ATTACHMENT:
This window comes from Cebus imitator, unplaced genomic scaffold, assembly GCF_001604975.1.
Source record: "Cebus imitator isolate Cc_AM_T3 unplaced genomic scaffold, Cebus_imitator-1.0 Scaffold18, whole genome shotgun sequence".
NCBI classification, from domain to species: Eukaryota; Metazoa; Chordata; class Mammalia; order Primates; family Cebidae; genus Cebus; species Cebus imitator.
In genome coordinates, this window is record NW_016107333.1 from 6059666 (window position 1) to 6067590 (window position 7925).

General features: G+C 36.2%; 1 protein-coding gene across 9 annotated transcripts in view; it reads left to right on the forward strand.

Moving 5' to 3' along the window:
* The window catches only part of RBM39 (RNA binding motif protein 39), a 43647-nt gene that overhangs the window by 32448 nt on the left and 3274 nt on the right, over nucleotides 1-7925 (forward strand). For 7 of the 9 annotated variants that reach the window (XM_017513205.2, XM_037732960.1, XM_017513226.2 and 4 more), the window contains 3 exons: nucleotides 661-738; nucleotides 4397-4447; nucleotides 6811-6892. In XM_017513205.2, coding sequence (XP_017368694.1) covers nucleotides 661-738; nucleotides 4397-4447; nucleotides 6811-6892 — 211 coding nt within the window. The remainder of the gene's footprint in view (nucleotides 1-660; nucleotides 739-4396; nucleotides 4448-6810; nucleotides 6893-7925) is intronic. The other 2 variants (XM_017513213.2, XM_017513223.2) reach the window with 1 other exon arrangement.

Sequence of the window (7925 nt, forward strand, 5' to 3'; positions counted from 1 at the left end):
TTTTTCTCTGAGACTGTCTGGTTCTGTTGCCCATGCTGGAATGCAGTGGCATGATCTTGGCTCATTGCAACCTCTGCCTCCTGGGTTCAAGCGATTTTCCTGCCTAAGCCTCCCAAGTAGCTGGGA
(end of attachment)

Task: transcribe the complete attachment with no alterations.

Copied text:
This window comes from Cebus imitator, unplaced genomic scaffold, assembly GCF_001604975.1.
Source record: "Cebus imitator isolate Cc_AM_T3 unplaced genomic scaffold, Cebus_imitator-1.0 Scaffold18, whole genome shotgun sequence".
NCBI classification, from domain to species: Eukaryota; Metazoa; Chordata; class Mammalia; order Primates; family Cebidae; genus Cebus; species Cebus imitator.
In genome coordinates, this window is record NW_016107333.1 from 6059666 (window position 1) to 6067590 (window position 7925).

General features: G+C 36.2%; 1 protein-coding gene across 9 annotated transcripts in view; it reads left to right on the forward strand.

Moving 5' to 3' along the window:
* The window catches only part of RBM39 (RNA binding motif protein 39), a 43647-nt gene that overhangs the window by 32448 nt on the left and 3274 nt on the right, over nucleotides 1-7925 (forward strand). For 7 of the 9 annotated variants that reach the window (XM_017513205.2, XM_037732960.1, XM_017513226.2 and 4 more), the window contains 3 exons: nucleotides 661-738; nucleotides 4397-4447; nucleotides 6811-6892. In XM_017513205.2, coding sequence (XP_017368694.1) covers nucleotides 661-738; nucleotides 4397-4447; nucleotides 6811-6892 — 211 coding nt within the window. The remainder of the gene's footprint in view (nucleotides 1-660; nucleotides 739-4396; nucleotides 4448-6810; nucleotides 6893-7925) is intronic. The other 2 variants (XM_017513213.2, XM_017513223.2) reach the window with 1 other exon arrangement.

Sequence of the window (7925 nt, forward strand, 5' to 3'; positions counted from 1 at the left end):
TTTTTCTCTGAGACTGTCTGGTTCTGTTGCCCATGCTGGAATGCAGTGGCATGATCTTGGCTCATTGCAACCTCTGCCTCCTGGGTTCAAGCGATTTTCCTGCCTAAGCCTCCCAAGTAGCTGGGA